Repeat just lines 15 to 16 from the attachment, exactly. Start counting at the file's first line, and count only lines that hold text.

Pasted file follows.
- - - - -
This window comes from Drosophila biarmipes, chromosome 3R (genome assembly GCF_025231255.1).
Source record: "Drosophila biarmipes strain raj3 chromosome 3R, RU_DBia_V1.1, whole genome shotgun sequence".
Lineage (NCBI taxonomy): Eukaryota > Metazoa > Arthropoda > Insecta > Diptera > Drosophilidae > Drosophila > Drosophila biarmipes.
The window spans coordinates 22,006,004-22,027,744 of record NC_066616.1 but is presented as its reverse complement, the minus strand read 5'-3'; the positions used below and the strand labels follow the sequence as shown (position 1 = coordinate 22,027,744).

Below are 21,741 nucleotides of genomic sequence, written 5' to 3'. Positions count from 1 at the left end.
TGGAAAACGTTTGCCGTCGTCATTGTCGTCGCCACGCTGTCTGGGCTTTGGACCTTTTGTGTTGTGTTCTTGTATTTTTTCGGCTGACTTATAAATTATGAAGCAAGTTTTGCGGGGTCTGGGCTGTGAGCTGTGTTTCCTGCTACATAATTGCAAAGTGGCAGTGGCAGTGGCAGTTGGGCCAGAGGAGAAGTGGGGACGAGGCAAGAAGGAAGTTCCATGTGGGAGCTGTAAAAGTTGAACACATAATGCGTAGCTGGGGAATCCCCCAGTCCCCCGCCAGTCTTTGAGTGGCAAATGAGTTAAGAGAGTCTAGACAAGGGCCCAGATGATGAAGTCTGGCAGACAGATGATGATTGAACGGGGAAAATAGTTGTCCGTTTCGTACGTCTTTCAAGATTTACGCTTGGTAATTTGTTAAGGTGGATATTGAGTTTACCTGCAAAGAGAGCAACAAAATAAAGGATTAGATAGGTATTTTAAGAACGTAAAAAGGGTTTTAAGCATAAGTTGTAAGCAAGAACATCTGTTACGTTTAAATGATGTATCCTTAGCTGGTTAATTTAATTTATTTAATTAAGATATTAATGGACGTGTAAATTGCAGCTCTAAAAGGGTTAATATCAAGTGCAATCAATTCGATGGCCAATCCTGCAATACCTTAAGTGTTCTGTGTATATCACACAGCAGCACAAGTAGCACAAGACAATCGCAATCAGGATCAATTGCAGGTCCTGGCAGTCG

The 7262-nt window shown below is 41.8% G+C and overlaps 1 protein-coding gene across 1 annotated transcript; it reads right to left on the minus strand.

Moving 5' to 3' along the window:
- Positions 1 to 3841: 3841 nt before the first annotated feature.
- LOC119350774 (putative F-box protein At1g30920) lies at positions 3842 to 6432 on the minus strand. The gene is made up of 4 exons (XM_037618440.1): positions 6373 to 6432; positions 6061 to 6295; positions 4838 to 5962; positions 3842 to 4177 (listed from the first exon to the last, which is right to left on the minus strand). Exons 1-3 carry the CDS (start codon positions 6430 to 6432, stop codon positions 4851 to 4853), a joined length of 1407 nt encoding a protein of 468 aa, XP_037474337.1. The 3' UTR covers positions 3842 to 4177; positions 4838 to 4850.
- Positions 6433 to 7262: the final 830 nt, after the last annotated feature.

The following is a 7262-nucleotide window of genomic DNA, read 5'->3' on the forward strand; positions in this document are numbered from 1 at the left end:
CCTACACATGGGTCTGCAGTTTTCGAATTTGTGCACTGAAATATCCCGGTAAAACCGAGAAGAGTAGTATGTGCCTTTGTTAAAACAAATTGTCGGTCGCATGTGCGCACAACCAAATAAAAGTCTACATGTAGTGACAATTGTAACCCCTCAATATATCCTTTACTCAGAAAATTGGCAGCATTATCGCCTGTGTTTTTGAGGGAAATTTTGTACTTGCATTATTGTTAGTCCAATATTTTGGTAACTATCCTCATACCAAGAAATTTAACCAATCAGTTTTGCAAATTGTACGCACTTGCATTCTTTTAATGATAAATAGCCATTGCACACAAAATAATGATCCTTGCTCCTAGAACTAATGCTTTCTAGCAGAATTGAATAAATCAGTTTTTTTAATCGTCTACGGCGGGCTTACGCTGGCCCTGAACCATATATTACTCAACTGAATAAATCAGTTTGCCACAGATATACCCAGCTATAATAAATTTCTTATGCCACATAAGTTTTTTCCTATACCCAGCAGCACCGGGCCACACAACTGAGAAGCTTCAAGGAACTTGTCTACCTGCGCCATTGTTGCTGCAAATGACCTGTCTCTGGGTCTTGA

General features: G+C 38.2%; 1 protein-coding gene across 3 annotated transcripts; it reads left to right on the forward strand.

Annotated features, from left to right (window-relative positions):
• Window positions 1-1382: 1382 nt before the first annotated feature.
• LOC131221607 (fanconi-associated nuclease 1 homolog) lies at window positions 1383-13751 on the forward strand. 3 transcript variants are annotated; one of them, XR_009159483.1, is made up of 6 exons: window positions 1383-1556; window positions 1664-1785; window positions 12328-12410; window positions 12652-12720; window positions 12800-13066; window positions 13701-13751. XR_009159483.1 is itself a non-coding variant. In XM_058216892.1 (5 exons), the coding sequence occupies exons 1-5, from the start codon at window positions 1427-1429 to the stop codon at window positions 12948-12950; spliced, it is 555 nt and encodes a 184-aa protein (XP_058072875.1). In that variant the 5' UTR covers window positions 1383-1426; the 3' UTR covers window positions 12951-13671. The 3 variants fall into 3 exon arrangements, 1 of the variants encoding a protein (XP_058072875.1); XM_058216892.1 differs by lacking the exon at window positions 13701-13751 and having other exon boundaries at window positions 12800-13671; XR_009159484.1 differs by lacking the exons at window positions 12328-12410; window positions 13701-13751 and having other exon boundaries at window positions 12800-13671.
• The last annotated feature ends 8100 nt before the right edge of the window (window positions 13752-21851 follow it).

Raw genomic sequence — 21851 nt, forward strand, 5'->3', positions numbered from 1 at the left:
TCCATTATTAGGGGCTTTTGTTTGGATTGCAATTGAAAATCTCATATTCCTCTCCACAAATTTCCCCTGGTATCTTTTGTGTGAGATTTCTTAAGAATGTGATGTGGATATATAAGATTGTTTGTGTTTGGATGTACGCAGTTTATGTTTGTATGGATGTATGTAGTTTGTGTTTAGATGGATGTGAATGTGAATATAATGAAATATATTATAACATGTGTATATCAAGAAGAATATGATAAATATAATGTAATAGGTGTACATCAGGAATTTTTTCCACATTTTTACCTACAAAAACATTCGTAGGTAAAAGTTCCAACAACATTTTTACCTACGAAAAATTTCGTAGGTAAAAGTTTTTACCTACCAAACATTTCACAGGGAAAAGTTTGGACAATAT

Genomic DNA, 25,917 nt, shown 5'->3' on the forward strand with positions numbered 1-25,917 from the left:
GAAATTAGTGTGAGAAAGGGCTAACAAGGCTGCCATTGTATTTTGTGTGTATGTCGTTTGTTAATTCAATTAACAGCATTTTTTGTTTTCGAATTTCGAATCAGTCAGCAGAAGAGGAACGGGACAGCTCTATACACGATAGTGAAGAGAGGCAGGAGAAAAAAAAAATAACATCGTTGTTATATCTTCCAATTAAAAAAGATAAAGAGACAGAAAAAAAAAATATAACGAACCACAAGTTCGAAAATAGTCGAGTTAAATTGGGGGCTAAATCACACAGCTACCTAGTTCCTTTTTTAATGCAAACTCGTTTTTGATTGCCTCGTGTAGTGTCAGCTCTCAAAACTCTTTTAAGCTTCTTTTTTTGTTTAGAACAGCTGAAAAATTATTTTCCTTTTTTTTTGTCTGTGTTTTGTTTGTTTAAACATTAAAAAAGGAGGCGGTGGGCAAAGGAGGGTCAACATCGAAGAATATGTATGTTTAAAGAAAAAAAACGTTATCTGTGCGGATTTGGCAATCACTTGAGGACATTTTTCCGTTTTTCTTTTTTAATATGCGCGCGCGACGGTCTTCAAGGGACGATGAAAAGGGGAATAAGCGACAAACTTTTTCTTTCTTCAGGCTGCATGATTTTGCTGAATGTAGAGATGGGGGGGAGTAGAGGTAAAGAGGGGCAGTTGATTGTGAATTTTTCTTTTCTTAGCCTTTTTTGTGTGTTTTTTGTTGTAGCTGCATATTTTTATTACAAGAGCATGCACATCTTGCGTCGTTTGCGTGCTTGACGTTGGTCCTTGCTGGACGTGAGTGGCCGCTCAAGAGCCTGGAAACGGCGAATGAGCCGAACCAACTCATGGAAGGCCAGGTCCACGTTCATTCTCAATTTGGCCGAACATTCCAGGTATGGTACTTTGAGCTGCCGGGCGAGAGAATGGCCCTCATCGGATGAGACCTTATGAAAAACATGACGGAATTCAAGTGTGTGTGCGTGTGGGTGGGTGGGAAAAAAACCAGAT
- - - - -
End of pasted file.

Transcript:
Annotated features, from left to right (window-relative positions):
• Window positions 1-1382: 1382 nt before the first annotated feature.